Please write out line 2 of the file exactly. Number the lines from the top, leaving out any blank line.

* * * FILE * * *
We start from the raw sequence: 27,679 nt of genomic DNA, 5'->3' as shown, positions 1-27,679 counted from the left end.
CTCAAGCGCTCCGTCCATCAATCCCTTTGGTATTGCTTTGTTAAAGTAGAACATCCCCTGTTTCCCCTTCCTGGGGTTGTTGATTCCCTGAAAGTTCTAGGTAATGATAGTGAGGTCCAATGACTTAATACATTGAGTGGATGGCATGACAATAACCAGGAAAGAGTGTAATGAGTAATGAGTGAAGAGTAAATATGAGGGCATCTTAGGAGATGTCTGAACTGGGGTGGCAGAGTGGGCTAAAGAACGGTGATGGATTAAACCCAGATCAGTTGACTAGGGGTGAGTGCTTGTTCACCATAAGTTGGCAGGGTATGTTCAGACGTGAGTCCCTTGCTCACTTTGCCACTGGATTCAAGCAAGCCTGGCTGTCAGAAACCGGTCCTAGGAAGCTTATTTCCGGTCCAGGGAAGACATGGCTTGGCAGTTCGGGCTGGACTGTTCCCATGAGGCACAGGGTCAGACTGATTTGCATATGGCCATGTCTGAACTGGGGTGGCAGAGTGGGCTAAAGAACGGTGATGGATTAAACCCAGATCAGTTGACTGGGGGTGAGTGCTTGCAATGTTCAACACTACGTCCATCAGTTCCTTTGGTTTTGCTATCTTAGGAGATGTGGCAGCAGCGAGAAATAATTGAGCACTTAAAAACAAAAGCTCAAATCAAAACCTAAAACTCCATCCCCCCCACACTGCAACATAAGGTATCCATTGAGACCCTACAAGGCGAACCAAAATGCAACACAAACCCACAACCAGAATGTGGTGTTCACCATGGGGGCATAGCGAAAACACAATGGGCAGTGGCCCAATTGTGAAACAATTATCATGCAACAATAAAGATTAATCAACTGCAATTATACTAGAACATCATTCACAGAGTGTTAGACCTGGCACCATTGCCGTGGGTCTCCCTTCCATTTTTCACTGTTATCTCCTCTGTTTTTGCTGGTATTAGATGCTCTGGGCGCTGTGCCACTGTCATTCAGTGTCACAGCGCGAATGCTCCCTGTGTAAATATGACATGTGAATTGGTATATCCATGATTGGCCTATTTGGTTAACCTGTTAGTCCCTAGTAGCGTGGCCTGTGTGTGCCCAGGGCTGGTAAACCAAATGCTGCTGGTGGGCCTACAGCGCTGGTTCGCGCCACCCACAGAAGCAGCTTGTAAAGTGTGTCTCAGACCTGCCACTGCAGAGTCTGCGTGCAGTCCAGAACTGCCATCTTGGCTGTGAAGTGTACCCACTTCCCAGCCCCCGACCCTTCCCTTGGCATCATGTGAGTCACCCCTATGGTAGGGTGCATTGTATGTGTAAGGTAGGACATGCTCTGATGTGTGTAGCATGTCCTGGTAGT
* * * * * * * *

CTCAAGCGCTCCGTCCATCAATCCCTTTGGTATTGCTTTGTTAAAGTAGAACATCCCCTGTTTCCCCTTCCTGGGGTTGTTGATTCCCTGAAAGTTCTAGGTAATGATAGTGAGGTCCAATGACTTAATACATTGAGTGGATGGCATGACAATAACCAGGAAAGAGTGTAATGAGTAATGAGTGAAGAGTAAATATGAGGGCATCTTAGGAGATGTCTGAACTGGGGTGGCAGAGTGGGCTAAAGAACGGTGATGGATTAAACCCAGATCAGTTGACTAGGGGTGAGTGCTTGTTCACCATAAGTTGGCAGGGTATGTTCAGACGTGAGTCCCTTGCTCACTTTGCCACTGGATTCAAGCAAGCCTGGCTGTCAGAAACCGGTCCTAGGAAGCTTATTTCCGGTCCAGGGAAGACATGGCTTGGCAGTTCGGGCTGGACTGTTCCCATGAGGCACAGGGTCAGACTGATTTGCATATGGCCATGTCTGAACTGGGGTGGCAGAGTGGGCTAAAGAACGGTGATGGATTAAACCCAGATCAGTTGACTGGGGGTGAGTGCTTGCAATGTTCAACACTACGTCCATCAGTTCCTTTGGTTTTGCTATCTTAGGAGATGTGGCAGCAGCGAGAAATAATTGAGCACTTAAAAACAAAAGCTCAAATCAAAACCTAAAACTCCATCCCCCCCACACTGCAACATAAGGTATCCATTGAGACCCTACAAGGCGAACCAAAATGCAACACAAACCCACAACCAGAATGTGGTGTTCACCATGGGGGCATAGCGAAAACACAATGGGCAGTGGCCCAATTGTGAAACAATTATCATGCAACAATAAAGATTAATCAACTGCAATTATACTAGAACATCATTCACAGAGTGTTAGACCTGGCACCATTGCCGTGGGTCTCCCTTCCATTTTTCACTGTTATCTCCTCTGTTTTTGCTGGTATTAGATGCTCTGGGCGCTGTGCCACTGTCATTCAGTGTCACAGCGCGAATGCTCCCTGTGTAAATATGACATGTGAATTGGTATATCCATGATTGGCCTATTTGGTTAACCTGTTAGTCCCTAGTAGCGTGGCCTGTGTGTGCCCAGGGCTGGTAAACCAAATGCTGCTGGTGGGCCTACAGCGCTGGTTCGCGCCACCCACAGAAGCAGCTTGTAAAGTGTGTCTCAGACCTGCCACTGCAGAGTCTGCGTGCAGTCCAGAACTGCCATCTTGGCTGTGAAGTGTACCCACTTCCCAGCCCCCGACCCTTCCCTTGGCATCATGTGAGTCACCCCTATGGTAGGGTGCATTGTATGTGTAAGGTAGGACATGCTCTGATGTGTGTAGCATGTCCTGGTAGT